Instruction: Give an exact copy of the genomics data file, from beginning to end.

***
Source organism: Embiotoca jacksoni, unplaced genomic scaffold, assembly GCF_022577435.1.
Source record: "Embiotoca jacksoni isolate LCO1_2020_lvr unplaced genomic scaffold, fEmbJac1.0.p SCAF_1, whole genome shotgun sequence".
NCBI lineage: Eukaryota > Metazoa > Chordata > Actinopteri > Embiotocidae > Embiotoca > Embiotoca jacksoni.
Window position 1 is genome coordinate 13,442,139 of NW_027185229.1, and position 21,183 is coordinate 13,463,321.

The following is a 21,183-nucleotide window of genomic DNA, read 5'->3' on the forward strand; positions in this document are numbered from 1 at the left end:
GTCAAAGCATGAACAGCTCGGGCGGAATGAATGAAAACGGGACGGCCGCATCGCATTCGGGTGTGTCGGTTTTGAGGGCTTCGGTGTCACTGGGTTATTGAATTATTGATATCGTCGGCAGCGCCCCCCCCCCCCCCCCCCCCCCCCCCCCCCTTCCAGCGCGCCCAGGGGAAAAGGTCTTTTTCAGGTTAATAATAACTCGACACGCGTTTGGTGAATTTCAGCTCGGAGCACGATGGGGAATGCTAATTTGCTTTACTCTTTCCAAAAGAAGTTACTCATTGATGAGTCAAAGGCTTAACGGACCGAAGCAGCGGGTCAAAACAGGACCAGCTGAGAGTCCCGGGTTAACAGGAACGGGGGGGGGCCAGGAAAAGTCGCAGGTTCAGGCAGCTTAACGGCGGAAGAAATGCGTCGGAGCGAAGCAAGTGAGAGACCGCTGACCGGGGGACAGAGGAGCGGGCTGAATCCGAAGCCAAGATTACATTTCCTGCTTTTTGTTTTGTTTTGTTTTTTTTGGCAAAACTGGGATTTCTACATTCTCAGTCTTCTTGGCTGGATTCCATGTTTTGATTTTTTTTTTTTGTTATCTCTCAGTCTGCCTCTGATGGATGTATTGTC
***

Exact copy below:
Source organism: Embiotoca jacksoni, unplaced genomic scaffold, assembly GCF_022577435.1.
Source record: "Embiotoca jacksoni isolate LCO1_2020_lvr unplaced genomic scaffold, fEmbJac1.0.p SCAF_1, whole genome shotgun sequence".
NCBI lineage: Eukaryota > Metazoa > Chordata > Actinopteri > Embiotocidae > Embiotoca > Embiotoca jacksoni.
Window position 1 is genome coordinate 13,442,139 of NW_027185229.1, and position 21,183 is coordinate 13,463,321.

The following is a 21,183-nucleotide window of genomic DNA, read 5'->3' on the forward strand; positions in this document are numbered from 1 at the left end:
GTCAAAGCATGAACAGCTCGGGCGGAATGAATGAAAACGGGACGGCCGCATCGCATTCGGGTGTGTCGGTTTTGAGGGCTTCGGTGTCACTGGGTTATTGAATTATTGATATCGTCGGCAGCGCCCCCCCCCCCCCCCCCCCCCCCCCCCCCCTTCCAGCGCGCCCAGGGGAAAAGGTCTTTTTCAGGTTAATAATAACTCGACACGCGTTTGGTGAATTTCAGCTCGGAGCACGATGGGGAATGCTAATTTGCTTTACTCTTTCCAAAAGAAGTTACTCATTGATGAGTCAAAGGCTTAACGGACCGAAGCAGCGGGTCAAAACAGGACCAGCTGAGAGTCCCGGGTTAACAGGAACGGGGGGGGGCCAGGAAAAGTCGCAGGTTCAGGCAGCTTAACGGCGGAAGAAATGCGTCGGAGCGAAGCAAGTGAGAGACCGCTGACCGGGGGACAGAGGAGCGGGCTGAATCCGAAGCCAAGATTACATTTCCTGCTTTTTGTTTTGTTTTGTTTTTTTTGGCAAAACTGGGATTTCTACATTCTCAGTCTTCTTGGCTGGATTCCATGTTTTGATTTTTTTTTTTTGTTATCTCTCAGTCTGCCTCTGATGGATGTATTGTC